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Claims Adjusters, Appraisers, Examiners, and Investigators

Claims adjusters, appraisers, examiners, and investigators evaluate insurance claims. They decide whether an insurance company must pay a claim, and if so, how much. Show Details

Duties

Claims adjusters, appraisers, examiners, and investigators typically do the following:

  • Investigate, evaluate, and settle insurance claims
  • Determine whether the insurance policy covers the loss claimed
  • Decide the appropriate amount the insurance company should pay
  • Ensure that claims are not fraudulent
  • Contact claimants’ doctors or employers to get additional information on questionable claims
  • Confer with legal counsel on claims when needed
  • Keep claims files, such as records of settled claims and an inventory of claims requiring detailed analysis
  • Negotiate settlements
  • Authorize payments

What insurance adjusters, examiners, and investigators do varies by the type of insurance company they work for. They must know a lot about what their company insures. For example, workers in property and casualty insurance must know housing and construction costs to properly evaluate damage from floods or fires. Workers in health insurance must be able to determine which types of treatments are medically necessary and which are questionable. 

Some claims adjusters work as self-employed public adjusters.

Often, they are hired by claimants who prefer not to rely on the insurance company’s adjuster. The goal of adjusters working for insurance companies is to save as much money for the company as possible. The goal of a public adjuster working for a claimant is to get the highest possible amount paid to the claimant.

Sometimes, self-employed adjusters are hired by insurance companies in place of hiring adjusters as regular employees. In this case, the self-employed adjusters work in the interest of the insurance company.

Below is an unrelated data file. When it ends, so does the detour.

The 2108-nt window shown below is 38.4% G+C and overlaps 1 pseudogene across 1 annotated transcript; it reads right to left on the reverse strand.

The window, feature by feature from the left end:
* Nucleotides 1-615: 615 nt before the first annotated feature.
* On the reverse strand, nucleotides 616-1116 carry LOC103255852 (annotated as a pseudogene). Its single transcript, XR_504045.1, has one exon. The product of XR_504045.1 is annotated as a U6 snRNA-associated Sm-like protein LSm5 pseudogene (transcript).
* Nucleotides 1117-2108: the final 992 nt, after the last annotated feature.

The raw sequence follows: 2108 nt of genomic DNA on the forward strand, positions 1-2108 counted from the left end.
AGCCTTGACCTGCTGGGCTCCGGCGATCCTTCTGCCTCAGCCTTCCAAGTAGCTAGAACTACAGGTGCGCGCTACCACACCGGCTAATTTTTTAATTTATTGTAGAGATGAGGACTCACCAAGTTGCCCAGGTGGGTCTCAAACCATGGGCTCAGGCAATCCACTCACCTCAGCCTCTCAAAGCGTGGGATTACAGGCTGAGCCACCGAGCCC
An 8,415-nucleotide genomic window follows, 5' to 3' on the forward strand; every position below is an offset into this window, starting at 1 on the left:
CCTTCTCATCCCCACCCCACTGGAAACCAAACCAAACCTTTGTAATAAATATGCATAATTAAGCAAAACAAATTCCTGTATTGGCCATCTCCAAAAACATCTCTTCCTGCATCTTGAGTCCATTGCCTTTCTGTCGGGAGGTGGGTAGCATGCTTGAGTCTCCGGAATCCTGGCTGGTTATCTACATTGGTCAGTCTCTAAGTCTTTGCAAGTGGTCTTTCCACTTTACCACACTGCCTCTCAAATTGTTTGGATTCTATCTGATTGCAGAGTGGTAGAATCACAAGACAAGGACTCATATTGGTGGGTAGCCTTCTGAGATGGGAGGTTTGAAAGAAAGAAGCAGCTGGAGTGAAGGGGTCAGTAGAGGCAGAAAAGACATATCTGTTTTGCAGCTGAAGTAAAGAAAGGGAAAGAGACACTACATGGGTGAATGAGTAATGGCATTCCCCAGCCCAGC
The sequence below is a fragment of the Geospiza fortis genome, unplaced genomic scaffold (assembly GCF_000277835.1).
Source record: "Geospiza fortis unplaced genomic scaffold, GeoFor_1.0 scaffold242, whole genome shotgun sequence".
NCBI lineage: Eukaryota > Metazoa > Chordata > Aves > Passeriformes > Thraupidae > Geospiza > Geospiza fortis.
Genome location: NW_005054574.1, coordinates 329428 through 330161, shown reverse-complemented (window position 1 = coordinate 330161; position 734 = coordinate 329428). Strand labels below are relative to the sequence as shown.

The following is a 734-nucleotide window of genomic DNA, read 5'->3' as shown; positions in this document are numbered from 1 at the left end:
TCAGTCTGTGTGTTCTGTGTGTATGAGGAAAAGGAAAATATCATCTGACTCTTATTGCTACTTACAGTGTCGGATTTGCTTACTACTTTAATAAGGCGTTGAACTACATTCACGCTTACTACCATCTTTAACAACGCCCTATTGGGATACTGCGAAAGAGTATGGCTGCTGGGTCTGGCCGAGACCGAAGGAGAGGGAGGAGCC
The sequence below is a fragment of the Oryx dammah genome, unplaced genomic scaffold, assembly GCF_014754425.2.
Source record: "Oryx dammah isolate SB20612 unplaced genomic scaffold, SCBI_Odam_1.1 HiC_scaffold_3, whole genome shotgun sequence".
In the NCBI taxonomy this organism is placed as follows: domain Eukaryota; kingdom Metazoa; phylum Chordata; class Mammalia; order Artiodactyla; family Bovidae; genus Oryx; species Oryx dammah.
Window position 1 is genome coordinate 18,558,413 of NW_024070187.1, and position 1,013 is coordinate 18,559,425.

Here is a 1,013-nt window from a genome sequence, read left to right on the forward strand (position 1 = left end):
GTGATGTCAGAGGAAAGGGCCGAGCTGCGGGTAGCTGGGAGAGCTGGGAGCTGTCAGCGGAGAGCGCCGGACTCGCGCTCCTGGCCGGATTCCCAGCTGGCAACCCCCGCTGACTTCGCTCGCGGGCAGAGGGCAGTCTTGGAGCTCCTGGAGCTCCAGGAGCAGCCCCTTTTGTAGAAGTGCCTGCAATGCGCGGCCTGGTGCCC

Adjusters inspect property damage to determine how much the insurance company should pay for the loss. The property they inspect could be a home, a business, or an automobile.

They interview the claimant and witnesses, inspect the property, and do additional research, such as look at police reports. Adjusters may consult with other workers, such as accountants, architects, construction workers, engineers, lawyers, and physicians, who can offer a more expert evaluation of a claim.

They gather information—including photographs and statements, either written or recorded audio or video—and put it in a report that claims examiners use to evaluate the claim. When the examiner approves policyholder's claim, the claims adjuster negotiates with the claimant and settles the claim.

If the claimant contests the outcome of the claim or the settlement, adjusters work with attorneys and expert witnesses to defend the insurer's position.

Appraisers estimate the cost or value of an insured item. Most appraisers who work for insurance companies and independent adjusting firms are auto damage appraisers. They inspect damaged vehicles after an accident and estimate the cost of repairs. This information then goes to the adjuster, who puts the estimated cost of repairs into the settlement.

Claims examiners review claims after they are submitted to ensure that proper guidelines have been followed by claimants and adjusters. They may assist adjusters with complicated claims or when, for example, a natural disaster occurs and the volume of claims increases.

Most claims examiners work for life or health insurance companies. Examiners who work for health insurance companies review health-related claims to see whether the costs are reasonable, given the diagnosis. After they review the claim, they authorize appropriate payment, deny the claim, or refer the claim to an investigator.